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I have granddaughters, so I have to like fairy tales – especially if they involve princesses or mermaids. Fairy tales always end with the same words: “And they lived happily ever after.”
There is a story in the Bible that is a little like a fairy tale in that regard. It starts off happy, turns very tragic, but has a beautiful ending. It isn’t a fairy tale, however; it is a true story. In it are all the elements of a real page-turner: a doting father, a pampered son, jealous brothers and an international food crisis. There is intrigue, attempted murder, a seductress and an accusation of rape.
It is also a story in which we see God at work in every scene, ruling and overruling the decisions people make. And in the end, God builds a hero, saves a family and creates a nation that will, in turn, be a blessing to the world.
Joseph’s life is truly a rags-to-riches story as he goes from complete obscurity to becoming one of the most powerful men in the world. He never seemed to doubt God, at least that we know of, and he was unwilling to compromise his principles. As a result, God blessed him.
When we are first introduced to Joseph in the book of Genesis, his life shows little promise. He is a simple shepherd boy, the 12th of 13 children. Like most teens, he liked to sleep. But in his case, he put a lot of stock in his dreams, believing they were from God himself.
Right away we discover that Jacob, Joseph’s father, favored him. Joseph had come along in Jacob’s later years. His mother was Rachel, the only woman whom Jacob apparently had ever loved. So Jacob doted on the boy, and his other sons could see that.
One day Joseph went out to see what his brothers were up to, and they had an idea: Let’s just kill him right now. But one of his brothers intervened and convinced them it would be the wrong thing to do. So they reached a compromise and sold Joseph to some slave traders who happened to be passing by on their way to Egypt.
It looked as though life was over for Joseph, but in many ways it was just beginning. The slave traders sold him to an Egyptian named Potiphar, the captain of the guard. Potiphar was essentially the head of the military police and part of the royal body guard. He also was responsible for the execution of all criminals. And now he was Joseph’s owner.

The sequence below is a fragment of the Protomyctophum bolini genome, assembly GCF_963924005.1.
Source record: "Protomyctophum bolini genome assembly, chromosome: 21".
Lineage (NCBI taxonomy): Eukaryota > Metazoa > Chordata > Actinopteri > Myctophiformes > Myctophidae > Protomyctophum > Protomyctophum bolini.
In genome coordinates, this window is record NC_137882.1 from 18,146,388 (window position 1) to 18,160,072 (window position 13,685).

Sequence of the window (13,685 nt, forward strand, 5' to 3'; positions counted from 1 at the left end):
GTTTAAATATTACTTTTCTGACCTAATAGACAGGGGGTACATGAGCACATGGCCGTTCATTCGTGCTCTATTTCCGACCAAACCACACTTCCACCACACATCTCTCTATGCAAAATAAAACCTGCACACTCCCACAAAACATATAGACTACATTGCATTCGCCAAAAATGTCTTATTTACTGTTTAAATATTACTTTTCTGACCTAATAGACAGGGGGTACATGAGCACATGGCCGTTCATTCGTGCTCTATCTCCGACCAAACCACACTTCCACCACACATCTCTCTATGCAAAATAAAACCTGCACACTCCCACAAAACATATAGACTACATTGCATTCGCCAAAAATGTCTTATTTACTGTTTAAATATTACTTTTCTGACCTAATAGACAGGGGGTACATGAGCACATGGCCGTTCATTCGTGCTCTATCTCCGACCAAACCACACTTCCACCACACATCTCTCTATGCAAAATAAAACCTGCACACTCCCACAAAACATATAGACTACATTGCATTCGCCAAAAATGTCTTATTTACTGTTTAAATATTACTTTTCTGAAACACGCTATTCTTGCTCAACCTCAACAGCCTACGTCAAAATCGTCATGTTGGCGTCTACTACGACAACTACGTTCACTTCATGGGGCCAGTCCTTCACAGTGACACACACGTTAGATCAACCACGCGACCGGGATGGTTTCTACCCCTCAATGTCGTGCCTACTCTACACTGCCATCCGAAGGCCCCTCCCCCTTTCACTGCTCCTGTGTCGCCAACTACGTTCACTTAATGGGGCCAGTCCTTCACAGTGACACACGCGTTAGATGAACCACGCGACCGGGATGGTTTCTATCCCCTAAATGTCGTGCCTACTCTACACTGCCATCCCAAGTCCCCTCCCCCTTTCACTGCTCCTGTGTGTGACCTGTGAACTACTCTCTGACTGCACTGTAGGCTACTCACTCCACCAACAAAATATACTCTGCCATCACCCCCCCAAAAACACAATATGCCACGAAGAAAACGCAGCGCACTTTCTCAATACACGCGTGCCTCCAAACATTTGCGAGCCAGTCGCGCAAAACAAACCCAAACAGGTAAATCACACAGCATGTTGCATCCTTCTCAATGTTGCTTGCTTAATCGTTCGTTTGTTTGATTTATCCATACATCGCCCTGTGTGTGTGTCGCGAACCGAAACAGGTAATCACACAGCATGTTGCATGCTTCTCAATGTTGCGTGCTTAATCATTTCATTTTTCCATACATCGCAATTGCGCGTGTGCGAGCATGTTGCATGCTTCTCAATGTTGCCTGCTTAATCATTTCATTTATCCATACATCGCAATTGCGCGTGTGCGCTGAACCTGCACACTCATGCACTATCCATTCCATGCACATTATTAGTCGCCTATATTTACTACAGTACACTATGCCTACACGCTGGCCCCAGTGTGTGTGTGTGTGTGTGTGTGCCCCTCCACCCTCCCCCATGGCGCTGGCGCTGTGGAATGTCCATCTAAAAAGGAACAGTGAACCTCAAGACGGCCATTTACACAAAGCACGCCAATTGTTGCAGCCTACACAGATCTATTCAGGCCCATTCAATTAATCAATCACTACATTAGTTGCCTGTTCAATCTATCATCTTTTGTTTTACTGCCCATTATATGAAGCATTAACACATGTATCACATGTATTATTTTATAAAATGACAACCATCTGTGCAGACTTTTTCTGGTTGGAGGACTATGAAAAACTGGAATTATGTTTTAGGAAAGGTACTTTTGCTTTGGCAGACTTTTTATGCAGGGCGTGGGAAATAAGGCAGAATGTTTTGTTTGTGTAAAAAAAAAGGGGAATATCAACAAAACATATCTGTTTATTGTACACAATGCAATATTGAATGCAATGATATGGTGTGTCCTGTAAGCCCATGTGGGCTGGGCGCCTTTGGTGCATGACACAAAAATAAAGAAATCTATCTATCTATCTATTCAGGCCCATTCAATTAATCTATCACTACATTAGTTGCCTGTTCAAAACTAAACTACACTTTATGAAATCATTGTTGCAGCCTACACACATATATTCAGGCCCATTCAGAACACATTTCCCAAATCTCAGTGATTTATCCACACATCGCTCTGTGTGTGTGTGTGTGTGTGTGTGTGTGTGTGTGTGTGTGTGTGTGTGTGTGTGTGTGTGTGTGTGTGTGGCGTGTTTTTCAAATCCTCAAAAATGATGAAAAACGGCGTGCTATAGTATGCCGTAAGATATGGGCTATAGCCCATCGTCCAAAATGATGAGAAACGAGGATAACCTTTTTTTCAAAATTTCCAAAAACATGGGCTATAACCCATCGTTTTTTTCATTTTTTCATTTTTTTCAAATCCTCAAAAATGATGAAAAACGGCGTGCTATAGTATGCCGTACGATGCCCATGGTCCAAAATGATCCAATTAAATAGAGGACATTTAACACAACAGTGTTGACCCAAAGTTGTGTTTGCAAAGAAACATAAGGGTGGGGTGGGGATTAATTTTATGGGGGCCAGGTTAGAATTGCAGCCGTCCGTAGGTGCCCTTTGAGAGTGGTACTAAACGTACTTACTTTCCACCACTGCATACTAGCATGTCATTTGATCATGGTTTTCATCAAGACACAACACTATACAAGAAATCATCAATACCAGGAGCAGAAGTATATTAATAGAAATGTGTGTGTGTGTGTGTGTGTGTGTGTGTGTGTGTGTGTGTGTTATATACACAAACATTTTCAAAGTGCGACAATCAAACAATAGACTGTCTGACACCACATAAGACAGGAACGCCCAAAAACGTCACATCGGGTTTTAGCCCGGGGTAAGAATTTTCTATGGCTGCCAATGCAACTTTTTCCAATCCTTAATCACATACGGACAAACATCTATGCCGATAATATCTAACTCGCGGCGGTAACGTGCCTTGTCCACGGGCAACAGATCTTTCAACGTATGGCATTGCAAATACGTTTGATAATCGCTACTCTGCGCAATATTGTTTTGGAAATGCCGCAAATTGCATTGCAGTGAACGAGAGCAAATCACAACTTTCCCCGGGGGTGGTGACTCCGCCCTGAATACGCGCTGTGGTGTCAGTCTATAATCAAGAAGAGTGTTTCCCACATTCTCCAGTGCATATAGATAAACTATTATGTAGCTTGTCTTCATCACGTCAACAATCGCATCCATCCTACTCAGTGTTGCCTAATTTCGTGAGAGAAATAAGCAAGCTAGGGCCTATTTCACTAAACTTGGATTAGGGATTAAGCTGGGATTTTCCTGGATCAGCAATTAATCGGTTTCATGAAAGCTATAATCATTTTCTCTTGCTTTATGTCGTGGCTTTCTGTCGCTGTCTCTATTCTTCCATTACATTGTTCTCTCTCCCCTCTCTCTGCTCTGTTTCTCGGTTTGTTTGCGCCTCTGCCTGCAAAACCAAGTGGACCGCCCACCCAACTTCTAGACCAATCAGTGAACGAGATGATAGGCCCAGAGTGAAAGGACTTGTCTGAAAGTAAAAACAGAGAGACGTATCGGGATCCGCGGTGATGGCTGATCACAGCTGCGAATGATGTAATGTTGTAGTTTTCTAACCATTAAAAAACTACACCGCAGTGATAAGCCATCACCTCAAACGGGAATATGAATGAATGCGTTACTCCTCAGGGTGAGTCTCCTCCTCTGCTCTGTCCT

But the Bible tells us the Lord was with Joseph (see Genesis 39:2). Joseph worked hard, and success followed him like a shadow. Whatever Joseph did, he did it so well that Potiphar eventually put him in charge of everything.
Then along came Potiphar’s wife. She started hitting on Joseph, and she wasn’t subtle about it. Joseph could have rationalized giving in to her, but here is what he knew: God was there, and God was watching. But she was relentless, and one day, she grabbed him and pulled him down. So Joseph did what any clear-thinking, red-blooded young man would do under such circumstances: He ran like crazy.
Potiphar’s wife was a woman scorned, and she cried rape. So Potiphar sent Joseph to prison, which was really a dungeon. Things looked pretty bleak. And again the Bible tells us, “But the Lord was with Joseph. …” (Genesis 39:21 NKJV) In typical Joseph fashion, he was so diligent and hardworking that Joseph was put in charge of the other prisoners.
Enter the butler and the baker, who had worked for Pharaoh but were sent to prison. Both had dreams while they were there, and Joseph, who was an expert at interpreting dreams, explained what they meant. It was good news for the butler, but bad news for the baker. And sure enough, things happened just as Joseph said they would.
Two years passed, and it seemed that Joseph had been forgotten. But one night Pharaoh had a very disturbing dream. And when none of Pharaoh’s wise men could interpret it for him, the butler remembered Joseph. So Joseph was summoned from prison and brought before Pharaoh. Overnight, Joseph went from rags to riches. He went from being in charge of the prisoners to being the second-in-command in all of Egypt. If the story had stopped at this point, it would have been an amazing one. But it doesn’t end there.
Fast-forward many years, and a famine has come to Egypt, just as Joseph predicted it would from Pharaoh’s dream. Egypt had saved enough grain to see them through. All the world essentially was looking to Egypt for relief – including Joseph’s family. And one day, he found himself face-to-face with his brothers. When he finally revealed who he was, he made this amazing statement: “And now, do not be distressed and do not be angry with yourselves for selling me here, because it was to save lives that God sent me ahead of you” (Genesis 45:5 NIV).
What gave Joseph the grace to say such a thing? He knew that God is sovereign, that God does not make mistakes. The word “oops” is not in God’s vocabulary. Joseph also understood that God is good. The things that God allows into our lives are for our benefit and for the benefit of others. I cannot read the story of Joseph without thinking of Romans 8:28: “And we know that in all things God works for the good of those who love him, who have been called according to his purpose.”
God loved Joseph no matter what came his way. No matter how wicked its origin, God turned it around for good.
There are things that God allows in our lives that don’t make sense. I have had things happen in my life that I don’t understand, that I don’t like, and that I would change if I could. But I believe that God is sovereign, and I believe that God is good. I believe that ultimately in my life, all things will work together for good. By faith I believe that God is in control, and by faith I am going to trust him.